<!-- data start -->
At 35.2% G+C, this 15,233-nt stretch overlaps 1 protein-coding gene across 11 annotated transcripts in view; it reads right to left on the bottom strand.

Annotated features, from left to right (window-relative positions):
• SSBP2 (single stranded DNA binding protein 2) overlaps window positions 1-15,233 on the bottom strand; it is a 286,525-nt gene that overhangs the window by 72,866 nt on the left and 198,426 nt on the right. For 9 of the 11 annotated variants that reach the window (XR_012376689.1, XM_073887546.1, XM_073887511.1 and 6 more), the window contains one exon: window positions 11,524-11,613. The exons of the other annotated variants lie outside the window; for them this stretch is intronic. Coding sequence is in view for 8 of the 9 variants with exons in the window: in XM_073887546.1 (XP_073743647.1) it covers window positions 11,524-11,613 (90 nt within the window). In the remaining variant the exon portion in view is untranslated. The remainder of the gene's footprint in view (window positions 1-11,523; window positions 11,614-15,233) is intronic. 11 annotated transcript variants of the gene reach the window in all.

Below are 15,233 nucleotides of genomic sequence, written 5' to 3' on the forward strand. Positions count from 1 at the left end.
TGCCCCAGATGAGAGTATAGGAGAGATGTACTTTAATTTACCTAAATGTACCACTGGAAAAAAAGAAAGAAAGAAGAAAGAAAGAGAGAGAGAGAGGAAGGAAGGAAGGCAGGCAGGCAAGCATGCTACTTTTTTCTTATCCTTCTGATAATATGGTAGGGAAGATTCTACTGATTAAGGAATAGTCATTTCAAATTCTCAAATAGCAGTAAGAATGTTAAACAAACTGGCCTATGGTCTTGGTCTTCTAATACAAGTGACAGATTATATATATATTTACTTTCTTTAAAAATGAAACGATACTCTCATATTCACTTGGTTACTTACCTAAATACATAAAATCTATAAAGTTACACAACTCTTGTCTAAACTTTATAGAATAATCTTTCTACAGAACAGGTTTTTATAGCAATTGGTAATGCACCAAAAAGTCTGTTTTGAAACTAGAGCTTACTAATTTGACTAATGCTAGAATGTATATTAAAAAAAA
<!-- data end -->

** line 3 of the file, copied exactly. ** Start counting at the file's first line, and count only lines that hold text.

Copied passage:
• SSBP2 (single stranded DNA binding protein 2) overlaps window positions 1-15,233 on the bottom strand; it is a 286,525-nt gene that overhangs the window by 72,866 nt on the left and 198,426 nt on the right. For 9 of the 11 annotated variants that reach the window (XR_012376689.1, XM_073887546.1, XM_073887511.1 and 6 more), the window contains one exon: window positions 11,524-11,613. The exons of the other annotated variants lie outside the window; for them this stretch is intronic. Coding sequence is in view for 8 of the 9 variants with exons in the window: in XM_073887546.1 (XP_073743647.1) it covers window positions 11,524-11,613 (90 nt within the window). In the remaining variant the exon portion in view is untranslated. The remainder of the gene's footprint in view (window positions 1-11,523; window positions 11,614-15,233) is intronic. 11 annotated transcript variants of the gene reach the window in all.